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Myanmar’s deadly violence has returned after peaceful demonstrations.

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Myanmar's deadly violence has returned after peaceful demonstrations.
Myanmar's deadly violence has returned after peaceful demonstrations.

Myanmar’s deadly violence has returned after peaceful demonstrations.

 

Following a morning of peaceful marches, Myanmar security forces shot and killed at least two people protesting last month’s military coup.

Hundreds of countrymen have been killed by security forces in recent days, with the UN putting the death toll at 149 since the Feb. 1 coup that deposed Aung San Suu Kyi’s elected government.

Since the coup, 183 people have been killed, according to the independent Assistance Association for Political Prisoners.

Violence erupted in Myanmar’s largest district, Yangon, on Tuesday, with the highest number of casualties. Rubber bullets were fired by police in several neighbourhoods, killing one man. In the northwestern Sagaing Region’s Kawlin district, another killing has been confirmed.

According to Ravina Shamdasani, a spokeswoman for the United Nations Human Rights Office, at least 11 people were killed on Monday, bringing the total number of deaths to 57 over the weekend. It was unable to corroborate several further accounts of killings, despite the fact that there were many more.

“The killing of protestors, illegal arrests, and reports of prisoner torture are all violations of fundamental human rights, and they go against the Security Council’s demands for restraint, dialogue, and a return to Myanmar’s democratic path,” said United Nations Secretary-General António Guterres.

The coup put an end to years of slow progress toward democracy in Myanmar, which had been under strict military rule for five decades, leading to international isolation and sanctions.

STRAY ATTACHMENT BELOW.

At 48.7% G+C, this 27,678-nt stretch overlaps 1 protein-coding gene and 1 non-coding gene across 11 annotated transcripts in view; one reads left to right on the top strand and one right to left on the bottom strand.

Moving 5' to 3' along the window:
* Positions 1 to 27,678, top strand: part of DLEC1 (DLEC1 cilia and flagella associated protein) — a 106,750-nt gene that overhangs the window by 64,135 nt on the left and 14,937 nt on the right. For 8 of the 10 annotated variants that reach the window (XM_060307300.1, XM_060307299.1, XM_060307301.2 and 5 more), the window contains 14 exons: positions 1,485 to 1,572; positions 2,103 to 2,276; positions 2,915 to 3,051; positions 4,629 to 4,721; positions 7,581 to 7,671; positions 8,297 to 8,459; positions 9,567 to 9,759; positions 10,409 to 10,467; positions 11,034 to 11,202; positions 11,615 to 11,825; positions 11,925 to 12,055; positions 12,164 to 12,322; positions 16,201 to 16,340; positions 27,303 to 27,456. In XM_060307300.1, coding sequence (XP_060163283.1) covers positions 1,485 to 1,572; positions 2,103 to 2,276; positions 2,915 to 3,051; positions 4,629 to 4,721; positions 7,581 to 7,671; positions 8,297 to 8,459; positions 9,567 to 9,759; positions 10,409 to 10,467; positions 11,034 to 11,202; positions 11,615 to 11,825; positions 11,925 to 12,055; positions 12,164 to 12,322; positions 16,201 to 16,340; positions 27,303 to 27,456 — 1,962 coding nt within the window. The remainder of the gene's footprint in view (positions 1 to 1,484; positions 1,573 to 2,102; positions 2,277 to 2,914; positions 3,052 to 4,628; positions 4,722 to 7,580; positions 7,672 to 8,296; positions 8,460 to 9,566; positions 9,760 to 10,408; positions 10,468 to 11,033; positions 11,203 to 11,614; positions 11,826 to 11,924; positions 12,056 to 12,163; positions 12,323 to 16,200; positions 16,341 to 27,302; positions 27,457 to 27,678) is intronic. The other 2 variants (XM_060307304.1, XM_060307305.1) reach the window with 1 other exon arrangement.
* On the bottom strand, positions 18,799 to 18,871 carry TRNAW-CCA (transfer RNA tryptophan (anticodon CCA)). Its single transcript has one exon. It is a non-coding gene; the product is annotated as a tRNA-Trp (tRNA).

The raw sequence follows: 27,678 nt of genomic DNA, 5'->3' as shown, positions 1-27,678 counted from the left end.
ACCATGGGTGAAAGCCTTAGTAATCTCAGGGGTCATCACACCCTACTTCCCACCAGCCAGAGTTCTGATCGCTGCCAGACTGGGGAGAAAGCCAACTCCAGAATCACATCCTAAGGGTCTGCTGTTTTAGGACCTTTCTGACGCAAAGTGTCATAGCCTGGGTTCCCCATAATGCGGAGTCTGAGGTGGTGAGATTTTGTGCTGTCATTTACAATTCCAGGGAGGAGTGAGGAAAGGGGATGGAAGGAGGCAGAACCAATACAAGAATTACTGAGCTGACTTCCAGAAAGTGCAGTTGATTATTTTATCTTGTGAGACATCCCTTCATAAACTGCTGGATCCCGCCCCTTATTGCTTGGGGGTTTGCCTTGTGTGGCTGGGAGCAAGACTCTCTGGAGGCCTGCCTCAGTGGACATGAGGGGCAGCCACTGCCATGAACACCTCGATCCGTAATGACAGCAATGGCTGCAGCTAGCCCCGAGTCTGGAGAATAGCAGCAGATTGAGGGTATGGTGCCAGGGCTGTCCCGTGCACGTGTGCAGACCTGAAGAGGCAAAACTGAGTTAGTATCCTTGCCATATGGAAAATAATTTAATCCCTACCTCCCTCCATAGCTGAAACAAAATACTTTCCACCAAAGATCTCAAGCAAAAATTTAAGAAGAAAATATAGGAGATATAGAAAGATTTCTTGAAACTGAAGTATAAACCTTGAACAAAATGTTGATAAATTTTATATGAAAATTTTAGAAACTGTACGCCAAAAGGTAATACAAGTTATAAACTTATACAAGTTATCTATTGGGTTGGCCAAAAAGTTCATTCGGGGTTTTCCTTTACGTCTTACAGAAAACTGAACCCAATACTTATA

Recently, protesters have used tactics to prevent aggressive confrontations. According to social media posts, candlelight marches were held in Mawlamyaing, Mon State in southeastern Myanmar, before sunrise on Tuesday.

Another technique has been to use signboards in public areas as proxies for human demonstrators. A group of engineers in central Myanmar’s second-largest city, Mandalay, is said to have used this tactic.

More traditional peaceful demonstrations, such as those that have been taking place every day, took place without incident Tuesday in Monywa and Ye-U in central Myanmar, Loikaw in the eastern state of Kayaw, and Kalaw in the southern Shan State, all in the east.

Cellphone internet service was cut Sunday night, complicating attempts to organize new protests as well as media attention, though fixed broadband connections remained open.

The mobile data service has been used to broadcast live video coverage of demonstrations, with security forces regularly targeting protesters. For some weeks, it had been switched off only from 1 a.m. to 9 a.m., with no official statement.

The violence in Yangon on Sunday, which was almost entirely carried out by police, resulted in the highest single-day death toll since the coup. In a large part of the capital, Myanmar’s governing junta proclaimed martial law.

The junta, officially known as the State Administrative Council, acted to improve stability and restore law and order, according to the martial law announcements, and the Yangon regional commander has been entrusted with administrative, judicial, and military powers in the area under his rule. Six of Yangon’s 33 townships are covered by the orders.

The most deaths and violence were recorded in Yangon’s Hlaing Thar Yar township, an industrial area with many factories that supply Myanmar’s garment industry, which is a big export earner. Unknown parties set fire to many factories, several of which are Chinese-owned, causing Beijing’s wrath.

Thousands of residents of the township traveled out of the area Tuesday in cars, taxis, pickup trucks, bikes, and on foot. Some were looking for a safe haven, while others had lost their jobs.